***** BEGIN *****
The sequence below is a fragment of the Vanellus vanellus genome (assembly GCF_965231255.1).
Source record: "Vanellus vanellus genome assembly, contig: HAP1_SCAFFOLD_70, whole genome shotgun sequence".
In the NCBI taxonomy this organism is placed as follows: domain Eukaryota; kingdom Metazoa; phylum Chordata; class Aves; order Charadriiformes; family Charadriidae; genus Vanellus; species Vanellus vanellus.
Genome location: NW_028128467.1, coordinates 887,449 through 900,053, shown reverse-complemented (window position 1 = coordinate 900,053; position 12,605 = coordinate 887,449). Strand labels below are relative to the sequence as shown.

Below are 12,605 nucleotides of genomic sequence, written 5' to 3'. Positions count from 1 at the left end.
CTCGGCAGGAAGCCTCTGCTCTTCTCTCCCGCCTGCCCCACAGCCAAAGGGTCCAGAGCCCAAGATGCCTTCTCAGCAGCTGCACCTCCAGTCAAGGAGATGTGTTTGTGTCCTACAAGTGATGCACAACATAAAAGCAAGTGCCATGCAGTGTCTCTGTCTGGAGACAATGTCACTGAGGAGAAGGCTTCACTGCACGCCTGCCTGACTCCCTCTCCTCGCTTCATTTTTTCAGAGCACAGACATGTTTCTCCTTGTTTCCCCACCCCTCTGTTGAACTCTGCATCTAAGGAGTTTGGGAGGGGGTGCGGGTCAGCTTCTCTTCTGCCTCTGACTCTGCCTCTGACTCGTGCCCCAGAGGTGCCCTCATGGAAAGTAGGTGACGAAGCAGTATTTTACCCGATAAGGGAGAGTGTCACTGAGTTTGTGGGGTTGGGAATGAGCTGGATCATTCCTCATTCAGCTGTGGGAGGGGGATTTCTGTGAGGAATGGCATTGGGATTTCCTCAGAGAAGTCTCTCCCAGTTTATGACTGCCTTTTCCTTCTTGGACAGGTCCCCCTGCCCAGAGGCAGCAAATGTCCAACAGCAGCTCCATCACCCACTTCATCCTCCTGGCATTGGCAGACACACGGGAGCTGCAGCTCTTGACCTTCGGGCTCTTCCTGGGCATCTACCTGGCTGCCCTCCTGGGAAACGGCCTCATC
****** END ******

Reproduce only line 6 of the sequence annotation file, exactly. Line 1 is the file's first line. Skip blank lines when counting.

CTCGGCAGGAAGCCTCTGCTCTTCTCTCCCGCCTGCCCCACAGCCAAAGGGTCCAGAGCCCAAGATGCCTTCTCAGCAGCTGCACCTCCAGTCAAGGAGATGTGTTTGTGTCCTACAAGTGATGCACAACATAAAAGCAAGTGCCATGCAGTGTCTCTGTCTGGAGACAATGTCACTGAGGAGAAGGCTTCACTGCACGCCTGCCTGACTCCCTCTCCTCGCTTCATTTTTTCAGAGCACAGACATGTTTCTCCTTGTTTCCCCACCCCTCTGTTGAACTCTGCATCTAAGGAGTTTGGGAGGGGGTGCGGGTCAGCTTCTCTTCTGCCTCTGACTCTGCCTCTGACTCGTGCCCCAGAGGTGCCCTCATGGAAAGTAGGTGACGAAGCAGTATTTTACCCGATAAGGGAGAGTGTCACTGAGTTTGTGGGGTTGGGAATGAGCTGGATCATTCCTCATTCAGCTGTGGGAGGGGGATTTCTGTGAGGAATGGCATTGGGATTTCCTCAGAGAAGTCTCTCCCAGTTTATGACTGCCTTTTCCTTCTTGGACAGGTCCCCCTGCCCAGAGGCAGCAAATGTCCAACAGCAGCTCCATCACCCACTTCATCCTCCTGGCATTGGCAGACACACGGGAGCTGCAGCTCTTGACCTTCGGGCTCTTCCTGGGCATCTACCTGGCTGCCCTCCTGGGAAACGGCCTCATC